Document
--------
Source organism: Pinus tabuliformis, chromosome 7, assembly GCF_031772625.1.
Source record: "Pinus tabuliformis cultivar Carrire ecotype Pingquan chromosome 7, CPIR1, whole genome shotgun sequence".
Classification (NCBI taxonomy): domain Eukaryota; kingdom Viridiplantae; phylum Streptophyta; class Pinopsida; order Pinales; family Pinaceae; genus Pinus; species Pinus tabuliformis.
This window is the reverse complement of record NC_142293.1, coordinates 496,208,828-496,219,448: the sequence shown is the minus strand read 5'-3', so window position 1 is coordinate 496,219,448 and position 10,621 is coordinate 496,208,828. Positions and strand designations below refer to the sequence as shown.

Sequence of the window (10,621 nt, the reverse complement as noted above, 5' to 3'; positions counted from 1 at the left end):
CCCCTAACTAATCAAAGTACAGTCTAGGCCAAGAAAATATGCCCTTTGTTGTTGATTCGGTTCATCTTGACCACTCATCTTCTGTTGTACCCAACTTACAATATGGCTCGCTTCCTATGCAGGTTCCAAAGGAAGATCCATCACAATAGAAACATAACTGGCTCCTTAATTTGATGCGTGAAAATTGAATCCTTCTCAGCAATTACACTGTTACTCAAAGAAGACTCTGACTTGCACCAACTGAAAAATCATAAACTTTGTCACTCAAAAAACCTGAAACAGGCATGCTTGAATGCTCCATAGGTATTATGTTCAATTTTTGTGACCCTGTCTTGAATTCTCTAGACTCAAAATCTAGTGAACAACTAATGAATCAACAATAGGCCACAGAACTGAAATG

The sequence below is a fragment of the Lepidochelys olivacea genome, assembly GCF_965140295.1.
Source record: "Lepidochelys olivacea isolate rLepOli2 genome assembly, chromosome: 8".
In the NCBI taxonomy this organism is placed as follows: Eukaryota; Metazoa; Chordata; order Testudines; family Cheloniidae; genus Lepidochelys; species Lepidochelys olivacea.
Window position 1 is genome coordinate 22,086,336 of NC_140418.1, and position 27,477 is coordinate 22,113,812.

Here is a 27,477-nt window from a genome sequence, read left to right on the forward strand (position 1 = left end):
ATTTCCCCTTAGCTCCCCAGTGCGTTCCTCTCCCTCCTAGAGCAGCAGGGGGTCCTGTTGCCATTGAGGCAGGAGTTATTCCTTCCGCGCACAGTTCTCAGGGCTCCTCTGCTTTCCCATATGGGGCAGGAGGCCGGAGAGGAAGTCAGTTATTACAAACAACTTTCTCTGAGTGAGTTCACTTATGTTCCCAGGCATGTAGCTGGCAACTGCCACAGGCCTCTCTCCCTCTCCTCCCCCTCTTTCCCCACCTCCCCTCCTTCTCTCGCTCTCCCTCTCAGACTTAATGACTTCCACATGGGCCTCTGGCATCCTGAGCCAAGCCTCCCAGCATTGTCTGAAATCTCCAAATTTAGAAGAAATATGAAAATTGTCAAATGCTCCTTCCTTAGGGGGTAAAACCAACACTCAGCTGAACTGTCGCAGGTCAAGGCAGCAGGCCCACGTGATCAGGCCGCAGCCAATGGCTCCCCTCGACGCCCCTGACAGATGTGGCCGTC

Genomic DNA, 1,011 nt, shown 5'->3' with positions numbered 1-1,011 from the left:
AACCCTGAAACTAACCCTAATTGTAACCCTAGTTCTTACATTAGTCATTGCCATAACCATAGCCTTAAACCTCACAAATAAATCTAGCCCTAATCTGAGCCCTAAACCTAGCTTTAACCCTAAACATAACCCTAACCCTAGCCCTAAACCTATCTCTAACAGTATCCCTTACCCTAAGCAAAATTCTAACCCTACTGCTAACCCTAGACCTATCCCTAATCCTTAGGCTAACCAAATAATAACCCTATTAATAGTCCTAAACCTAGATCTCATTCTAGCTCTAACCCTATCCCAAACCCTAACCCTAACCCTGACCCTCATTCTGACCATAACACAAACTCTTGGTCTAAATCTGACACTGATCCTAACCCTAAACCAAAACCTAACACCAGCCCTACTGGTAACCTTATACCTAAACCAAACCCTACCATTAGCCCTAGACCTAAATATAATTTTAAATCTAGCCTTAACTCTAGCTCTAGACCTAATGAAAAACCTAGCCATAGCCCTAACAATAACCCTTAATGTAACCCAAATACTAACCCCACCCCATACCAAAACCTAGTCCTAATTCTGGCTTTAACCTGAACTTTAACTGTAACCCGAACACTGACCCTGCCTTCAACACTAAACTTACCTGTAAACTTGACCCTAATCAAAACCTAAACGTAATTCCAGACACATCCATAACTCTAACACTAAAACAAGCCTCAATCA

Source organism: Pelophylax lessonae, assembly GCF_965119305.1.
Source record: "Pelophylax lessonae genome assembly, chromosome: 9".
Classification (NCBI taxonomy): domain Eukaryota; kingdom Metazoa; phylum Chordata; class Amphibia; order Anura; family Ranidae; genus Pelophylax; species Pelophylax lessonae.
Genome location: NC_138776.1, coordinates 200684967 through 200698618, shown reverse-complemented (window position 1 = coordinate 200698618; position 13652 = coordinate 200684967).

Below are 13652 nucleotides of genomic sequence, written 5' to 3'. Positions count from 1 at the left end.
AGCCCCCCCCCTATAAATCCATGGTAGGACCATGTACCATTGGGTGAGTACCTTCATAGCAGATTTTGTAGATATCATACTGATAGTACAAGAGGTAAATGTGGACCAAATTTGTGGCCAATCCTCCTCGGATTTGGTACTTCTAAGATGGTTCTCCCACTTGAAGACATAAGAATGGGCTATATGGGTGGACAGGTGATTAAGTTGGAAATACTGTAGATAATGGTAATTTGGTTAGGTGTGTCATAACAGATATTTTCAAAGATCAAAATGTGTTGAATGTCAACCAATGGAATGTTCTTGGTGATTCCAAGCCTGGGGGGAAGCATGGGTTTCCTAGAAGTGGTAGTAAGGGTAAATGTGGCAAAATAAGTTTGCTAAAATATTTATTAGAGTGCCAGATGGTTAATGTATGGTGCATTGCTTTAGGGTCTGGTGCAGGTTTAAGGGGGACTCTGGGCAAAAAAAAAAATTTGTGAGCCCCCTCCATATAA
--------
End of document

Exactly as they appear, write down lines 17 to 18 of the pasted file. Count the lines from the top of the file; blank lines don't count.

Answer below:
Classification (NCBI taxonomy): domain Eukaryota; kingdom Metazoa; phylum Chordata; class Amphibia; order Anura; family Ranidae; genus Pelophylax; species Pelophylax lessonae.
Genome location: NC_138776.1, coordinates 200684967 through 200698618, shown reverse-complemented (window position 1 = coordinate 200698618; position 13652 = coordinate 200684967).